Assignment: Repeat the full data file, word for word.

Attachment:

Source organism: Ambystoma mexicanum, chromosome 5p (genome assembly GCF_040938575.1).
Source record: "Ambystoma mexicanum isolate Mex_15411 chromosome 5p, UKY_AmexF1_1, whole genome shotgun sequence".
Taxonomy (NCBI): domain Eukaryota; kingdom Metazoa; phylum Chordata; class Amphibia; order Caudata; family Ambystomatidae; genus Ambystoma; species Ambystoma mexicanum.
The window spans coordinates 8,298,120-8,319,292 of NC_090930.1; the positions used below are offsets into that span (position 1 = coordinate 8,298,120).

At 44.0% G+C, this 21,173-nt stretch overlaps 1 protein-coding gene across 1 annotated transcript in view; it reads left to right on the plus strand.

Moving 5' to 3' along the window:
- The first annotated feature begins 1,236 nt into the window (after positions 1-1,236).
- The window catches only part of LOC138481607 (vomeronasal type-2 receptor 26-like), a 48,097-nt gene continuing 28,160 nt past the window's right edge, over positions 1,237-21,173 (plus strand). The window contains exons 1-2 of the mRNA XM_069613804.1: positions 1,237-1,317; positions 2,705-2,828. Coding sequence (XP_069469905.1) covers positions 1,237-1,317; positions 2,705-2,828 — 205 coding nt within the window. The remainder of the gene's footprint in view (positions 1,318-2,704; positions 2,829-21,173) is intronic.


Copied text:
Source organism: Ambystoma mexicanum, chromosome 5p (genome assembly GCF_040938575.1).
Source record: "Ambystoma mexicanum isolate Mex_15411 chromosome 5p, UKY_AmexF1_1, whole genome shotgun sequence".
Taxonomy (NCBI): domain Eukaryota; kingdom Metazoa; phylum Chordata; class Amphibia; order Caudata; family Ambystomatidae; genus Ambystoma; species Ambystoma mexicanum.
The window spans coordinates 8,298,120-8,319,292 of NC_090930.1; the positions used below are offsets into that span (position 1 = coordinate 8,298,120).

At 44.0% G+C, this 21,173-nt stretch overlaps 1 protein-coding gene across 1 annotated transcript in view; it reads left to right on the plus strand.

Moving 5' to 3' along the window:
- The first annotated feature begins 1,236 nt into the window (after positions 1-1,236).
- The window catches only part of LOC138481607 (vomeronasal type-2 receptor 26-like), a 48,097-nt gene continuing 28,160 nt past the window's right edge, over positions 1,237-21,173 (plus strand). The window contains exons 1-2 of the mRNA XM_069613804.1: positions 1,237-1,317; positions 2,705-2,828. Coding sequence (XP_069469905.1) covers positions 1,237-1,317; positions 2,705-2,828 — 205 coding nt within the window. The remainder of the gene's footprint in view (positions 1,318-2,704; positions 2,829-21,173) is intronic.